food poisoning fund-raiser

Please suspend your disbelief for the next minute or so.

At church last week some missionaries from a foreign land thousands of miles from our home made a pitch to the congregation to the effect that they were selling one kilo bricks of a soft, home-made cheese made in their homeland.

The premise sounded like a train wreck, my hope such that the cheese was actually produced locally and the “foreign cheese” aspect was just a scam.

The missionaries were selling the cheese out of an ice chest, but at $13 a kilo, it seemed impossible that they could make any profit had this non-pasteurised product been properly refrigerated every step of the way.

My plan was to give the money and skip the cheese, but the boss insisted otherwise. She sampled the cheese from their “try a piece” tray on the spot and two days later tried another piece from our purchase.

Within 24 hours of each sampling, serious intestinal discomfort and other visceral classic food poisoning symptoms had manifested themselves to her in unpleasant ways.

Given that the water is under the bridge, what is the most ethical thing to do in such a case?

Call the church and tell them that the missionaries should bring locally-woven baskets to sell next time. Warn them that not everyone is so forgiving, and they could face a lawsuit if someone else was poisoned.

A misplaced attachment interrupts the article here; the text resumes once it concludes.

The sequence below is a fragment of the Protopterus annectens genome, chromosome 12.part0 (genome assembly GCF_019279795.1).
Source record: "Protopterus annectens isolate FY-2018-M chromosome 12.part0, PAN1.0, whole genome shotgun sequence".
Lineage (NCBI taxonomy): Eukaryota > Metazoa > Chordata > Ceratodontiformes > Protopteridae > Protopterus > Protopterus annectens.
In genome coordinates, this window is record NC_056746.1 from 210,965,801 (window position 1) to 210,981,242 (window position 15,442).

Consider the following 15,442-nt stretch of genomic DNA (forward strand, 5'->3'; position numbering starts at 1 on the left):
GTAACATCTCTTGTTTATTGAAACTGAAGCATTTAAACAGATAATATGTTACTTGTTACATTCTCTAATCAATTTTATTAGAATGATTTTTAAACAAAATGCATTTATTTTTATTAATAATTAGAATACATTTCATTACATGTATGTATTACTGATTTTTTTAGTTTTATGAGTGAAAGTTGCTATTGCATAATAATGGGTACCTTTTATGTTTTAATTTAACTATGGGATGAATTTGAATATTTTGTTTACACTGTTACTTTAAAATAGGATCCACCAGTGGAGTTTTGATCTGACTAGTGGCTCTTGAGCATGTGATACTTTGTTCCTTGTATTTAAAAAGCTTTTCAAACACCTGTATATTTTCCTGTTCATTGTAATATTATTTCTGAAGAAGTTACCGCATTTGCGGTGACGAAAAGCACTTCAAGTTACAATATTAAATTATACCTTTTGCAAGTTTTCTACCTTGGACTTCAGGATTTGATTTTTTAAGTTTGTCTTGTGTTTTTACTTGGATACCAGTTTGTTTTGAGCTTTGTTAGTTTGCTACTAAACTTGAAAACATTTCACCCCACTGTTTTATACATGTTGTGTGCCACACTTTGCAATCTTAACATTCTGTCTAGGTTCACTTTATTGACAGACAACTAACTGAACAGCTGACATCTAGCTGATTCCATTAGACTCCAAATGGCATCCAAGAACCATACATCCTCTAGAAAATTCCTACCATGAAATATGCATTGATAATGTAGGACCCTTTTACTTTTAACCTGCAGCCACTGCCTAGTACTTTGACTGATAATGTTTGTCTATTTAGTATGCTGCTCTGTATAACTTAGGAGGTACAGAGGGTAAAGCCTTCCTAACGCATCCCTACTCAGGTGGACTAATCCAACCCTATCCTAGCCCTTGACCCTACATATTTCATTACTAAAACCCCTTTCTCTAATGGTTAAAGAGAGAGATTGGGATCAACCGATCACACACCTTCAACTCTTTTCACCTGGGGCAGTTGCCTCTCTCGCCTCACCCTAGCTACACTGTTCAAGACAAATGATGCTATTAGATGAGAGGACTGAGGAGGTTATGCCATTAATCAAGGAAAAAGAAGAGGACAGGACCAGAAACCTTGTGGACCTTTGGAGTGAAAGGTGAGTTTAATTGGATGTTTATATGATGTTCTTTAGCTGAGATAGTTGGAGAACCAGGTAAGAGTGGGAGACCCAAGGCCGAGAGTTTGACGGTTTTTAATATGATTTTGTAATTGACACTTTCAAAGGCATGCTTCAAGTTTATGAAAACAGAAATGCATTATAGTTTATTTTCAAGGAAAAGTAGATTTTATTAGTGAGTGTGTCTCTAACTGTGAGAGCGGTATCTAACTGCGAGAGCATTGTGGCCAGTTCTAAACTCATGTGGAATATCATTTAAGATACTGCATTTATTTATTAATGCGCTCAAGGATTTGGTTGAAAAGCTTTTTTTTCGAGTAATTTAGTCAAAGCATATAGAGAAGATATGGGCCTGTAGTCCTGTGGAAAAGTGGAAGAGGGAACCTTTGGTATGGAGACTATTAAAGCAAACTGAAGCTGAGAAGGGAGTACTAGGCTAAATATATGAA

And ask your boss why she ate the second helping of cheese???

Sometimes I have had to be the voice of reason in religious settings. For example, our church was considering giving out lightbulbs as a symbol of God’s light in a crowded stadium during a basketball tournament. Umm, broken glass, anyone? Plus, who goes to a basketball tournament expecting to get a lightbulb?

The advice above is good, and don’t hesitate to speak up next time. Maybe buy the cheese, don’t eat it, and speak to the sellers after the meeting. Maybe offer to put them in touch with someone who really knows food safety, etc.

Excellent question which gets at the nature of the slipperiness of food poisoning and why it tends to be vastly under-reported:

After the first instance of food poisoning symptoms, it can be difficult to pin point the cause because of the lag in the onset of symptoms and the fact that many of us eat more than once a day. Initially, she had attributed the symptoms to something she had eaten in a restaurant the previous day. Also, the initial poisoning came from the free sample, not the cheese she had purchased.

However, having experienced the same symptoms after having eaten the purchased cheese, she felt she had it pretty well locked down.

I was tempted to test the hypothesis myself after she had warned me, but then she threatened to kill me.